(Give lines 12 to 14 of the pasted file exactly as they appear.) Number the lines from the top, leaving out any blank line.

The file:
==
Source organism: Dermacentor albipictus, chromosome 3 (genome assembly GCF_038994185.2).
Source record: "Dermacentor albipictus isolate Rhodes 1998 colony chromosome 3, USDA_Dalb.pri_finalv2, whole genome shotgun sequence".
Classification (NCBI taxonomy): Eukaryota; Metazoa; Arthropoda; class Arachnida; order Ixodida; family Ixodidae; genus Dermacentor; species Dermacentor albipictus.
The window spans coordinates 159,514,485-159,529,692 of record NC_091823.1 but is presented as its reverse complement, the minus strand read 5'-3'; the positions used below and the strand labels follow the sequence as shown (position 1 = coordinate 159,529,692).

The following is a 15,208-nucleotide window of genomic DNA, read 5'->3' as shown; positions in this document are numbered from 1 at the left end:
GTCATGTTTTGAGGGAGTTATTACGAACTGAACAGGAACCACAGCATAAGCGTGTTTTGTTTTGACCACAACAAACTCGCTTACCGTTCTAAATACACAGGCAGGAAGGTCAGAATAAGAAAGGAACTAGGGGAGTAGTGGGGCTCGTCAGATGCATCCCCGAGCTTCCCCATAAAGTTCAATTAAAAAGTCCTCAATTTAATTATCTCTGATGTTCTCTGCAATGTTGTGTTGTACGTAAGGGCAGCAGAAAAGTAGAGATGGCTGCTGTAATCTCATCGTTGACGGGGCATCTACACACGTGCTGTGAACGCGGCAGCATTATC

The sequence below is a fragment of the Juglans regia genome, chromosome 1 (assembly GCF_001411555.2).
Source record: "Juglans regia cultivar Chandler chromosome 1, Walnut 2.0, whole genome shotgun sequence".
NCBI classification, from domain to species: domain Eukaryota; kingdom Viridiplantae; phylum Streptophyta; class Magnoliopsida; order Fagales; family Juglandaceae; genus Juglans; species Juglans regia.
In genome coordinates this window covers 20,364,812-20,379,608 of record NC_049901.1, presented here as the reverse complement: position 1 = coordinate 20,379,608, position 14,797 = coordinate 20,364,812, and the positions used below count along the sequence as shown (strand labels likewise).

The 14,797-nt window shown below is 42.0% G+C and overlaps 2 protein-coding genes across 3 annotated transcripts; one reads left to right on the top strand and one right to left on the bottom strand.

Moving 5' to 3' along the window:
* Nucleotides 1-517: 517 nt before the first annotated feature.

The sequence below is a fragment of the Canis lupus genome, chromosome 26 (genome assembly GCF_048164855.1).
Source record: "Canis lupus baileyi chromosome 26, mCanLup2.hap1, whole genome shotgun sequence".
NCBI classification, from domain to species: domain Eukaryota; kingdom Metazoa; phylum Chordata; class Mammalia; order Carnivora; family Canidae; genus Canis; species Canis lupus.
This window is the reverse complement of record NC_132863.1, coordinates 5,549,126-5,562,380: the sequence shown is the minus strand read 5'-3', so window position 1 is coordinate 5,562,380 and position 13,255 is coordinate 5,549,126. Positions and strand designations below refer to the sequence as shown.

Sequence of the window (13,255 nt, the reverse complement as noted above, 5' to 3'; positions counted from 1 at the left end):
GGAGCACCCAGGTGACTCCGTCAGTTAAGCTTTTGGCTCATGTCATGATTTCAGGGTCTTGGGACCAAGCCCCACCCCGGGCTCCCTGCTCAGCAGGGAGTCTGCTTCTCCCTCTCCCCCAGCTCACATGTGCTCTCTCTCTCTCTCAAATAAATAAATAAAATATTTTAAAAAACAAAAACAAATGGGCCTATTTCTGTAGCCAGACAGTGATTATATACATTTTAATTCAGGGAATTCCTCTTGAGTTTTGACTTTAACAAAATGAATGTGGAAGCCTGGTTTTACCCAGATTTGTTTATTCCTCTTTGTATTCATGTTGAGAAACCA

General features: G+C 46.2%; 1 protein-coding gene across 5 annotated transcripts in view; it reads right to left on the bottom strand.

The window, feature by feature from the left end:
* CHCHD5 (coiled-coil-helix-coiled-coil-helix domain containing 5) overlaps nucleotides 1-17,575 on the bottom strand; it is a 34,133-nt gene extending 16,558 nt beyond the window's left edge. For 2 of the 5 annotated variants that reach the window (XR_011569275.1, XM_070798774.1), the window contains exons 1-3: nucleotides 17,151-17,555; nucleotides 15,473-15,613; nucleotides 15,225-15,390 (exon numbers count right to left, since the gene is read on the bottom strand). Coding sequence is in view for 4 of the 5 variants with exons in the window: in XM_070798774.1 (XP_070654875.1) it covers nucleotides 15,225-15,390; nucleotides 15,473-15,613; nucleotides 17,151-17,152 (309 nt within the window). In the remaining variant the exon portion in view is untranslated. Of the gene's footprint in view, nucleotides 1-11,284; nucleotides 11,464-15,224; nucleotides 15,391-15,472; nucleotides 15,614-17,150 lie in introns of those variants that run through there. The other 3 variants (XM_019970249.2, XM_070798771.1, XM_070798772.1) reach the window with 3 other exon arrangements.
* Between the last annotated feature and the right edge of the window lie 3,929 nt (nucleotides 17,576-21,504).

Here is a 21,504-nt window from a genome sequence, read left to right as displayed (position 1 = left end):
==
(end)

Moving 5' to 3' along the window:
* Nucleotides 1-517: 517 nt before the first annotated feature.

The sequence below is a fragment of the Canis lupus genome, chromosome 26 (genome assembly GCF_048164855.1).